Hadassa Noorda works in the area of philosophy of law. Her principal areas of interest are criminal law theory and philosophy of the laws of war. Her work has appeared in international refereed journals and she has spoken at several reputed conferences and workshops in North America, Europe and Asia. Her most recent publications appeared or are forthcoming in New Criminal Law Review and Criminal Law and Philosophy. In her article “Preventive Deprivations of Liberty: Asset Freezes and Travel Bans” she argues that some preventive constraints on suspected terrorists imperil the free and autonomous life of the targeted person and require similar protections as their counterparts that put persons under lock and key, and in “Law Reform as a Response to Terrorist Threats” she sets out guidelines for law reform processes to account for the challenges that terrorism may pose to the rule of law and democracy.
Educated in both law and philosophy at the University of Amsterdam and Columbia University (LL.B., LL.M., BA, MA, PhD), Dr. Noorda was a Dworkin Balzan post-doctoral fellow and a Global Hauser post-doctoral fellow at the Center for Law and Philosophy at NYU, under the supervision of Jeremy Waldron and Liam Murphy. As part of her PhD research, she was a visiting researcher at Georgetown University, UC Berkeley, and the European University Institute. She is also the recipient of a Rubicon grant from the Netherlands Organisation for Scientific Research in collaboration with Rutgers’ Institute for Law and Philosophy for her research into the protection of individual liberty in times of terrorism.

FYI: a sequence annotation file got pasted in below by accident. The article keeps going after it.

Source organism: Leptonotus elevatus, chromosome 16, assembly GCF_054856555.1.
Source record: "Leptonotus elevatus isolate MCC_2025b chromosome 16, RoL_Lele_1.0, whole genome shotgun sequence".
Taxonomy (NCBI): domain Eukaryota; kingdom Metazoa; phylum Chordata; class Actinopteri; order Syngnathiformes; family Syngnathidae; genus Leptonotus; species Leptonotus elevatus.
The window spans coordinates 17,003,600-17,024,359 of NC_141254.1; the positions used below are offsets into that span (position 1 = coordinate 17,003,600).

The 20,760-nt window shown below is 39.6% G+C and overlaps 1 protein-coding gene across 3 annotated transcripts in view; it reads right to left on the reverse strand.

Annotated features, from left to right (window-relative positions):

Dr. Noorda has designed and taught courses at the bachelor and master level both at law schools and philosophy departments at the University of Amsterdam and Leiden University, on just war theory, philosophy of human rights, political and social philosophy, and introduction to law. She is on the editorial board of The Netherlands Journal of Legal Philosophy.